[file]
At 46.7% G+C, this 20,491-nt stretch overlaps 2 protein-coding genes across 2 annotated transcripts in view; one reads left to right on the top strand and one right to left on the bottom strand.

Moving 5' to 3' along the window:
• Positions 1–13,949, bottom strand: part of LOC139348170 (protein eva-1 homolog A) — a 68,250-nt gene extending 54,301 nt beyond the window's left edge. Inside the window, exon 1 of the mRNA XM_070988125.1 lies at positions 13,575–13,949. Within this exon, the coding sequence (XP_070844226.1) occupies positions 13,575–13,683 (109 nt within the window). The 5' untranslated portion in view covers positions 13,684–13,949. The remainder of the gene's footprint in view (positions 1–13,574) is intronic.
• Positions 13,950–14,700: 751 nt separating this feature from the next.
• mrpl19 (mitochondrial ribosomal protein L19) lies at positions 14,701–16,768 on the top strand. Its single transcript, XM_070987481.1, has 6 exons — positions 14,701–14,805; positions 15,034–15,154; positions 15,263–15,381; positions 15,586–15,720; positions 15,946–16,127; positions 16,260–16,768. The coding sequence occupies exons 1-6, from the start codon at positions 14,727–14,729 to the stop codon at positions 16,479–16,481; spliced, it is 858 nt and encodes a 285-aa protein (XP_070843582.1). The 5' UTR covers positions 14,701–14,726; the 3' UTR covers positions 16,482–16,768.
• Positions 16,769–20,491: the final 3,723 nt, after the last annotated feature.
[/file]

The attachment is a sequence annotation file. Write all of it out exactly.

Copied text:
At 46.7% G+C, this 20,491-nt stretch overlaps 2 protein-coding genes across 2 annotated transcripts in view; one reads left to right on the top strand and one right to left on the bottom strand.

Moving 5' to 3' along the window:
• Positions 1–13,949, bottom strand: part of LOC139348170 (protein eva-1 homolog A) — a 68,250-nt gene extending 54,301 nt beyond the window's left edge. Inside the window, exon 1 of the mRNA XM_070988125.1 lies at positions 13,575–13,949. Within this exon, the coding sequence (XP_070844226.1) occupies positions 13,575–13,683 (109 nt within the window). The 5' untranslated portion in view covers positions 13,684–13,949. The remainder of the gene's footprint in view (positions 1–13,574) is intronic.
• Positions 13,950–14,700: 751 nt separating this feature from the next.
• mrpl19 (mitochondrial ribosomal protein L19) lies at positions 14,701–16,768 on the top strand. Its single transcript, XM_070987481.1, has 6 exons — positions 14,701–14,805; positions 15,034–15,154; positions 15,263–15,381; positions 15,586–15,720; positions 15,946–16,127; positions 16,260–16,768. The coding sequence occupies exons 1-6, from the start codon at positions 14,727–14,729 to the stop codon at positions 16,479–16,481; spliced, it is 858 nt and encodes a 285-aa protein (XP_070843582.1). The 5' UTR covers positions 14,701–14,726; the 3' UTR covers positions 16,482–16,768.
• Positions 16,769–20,491: the final 3,723 nt, after the last annotated feature.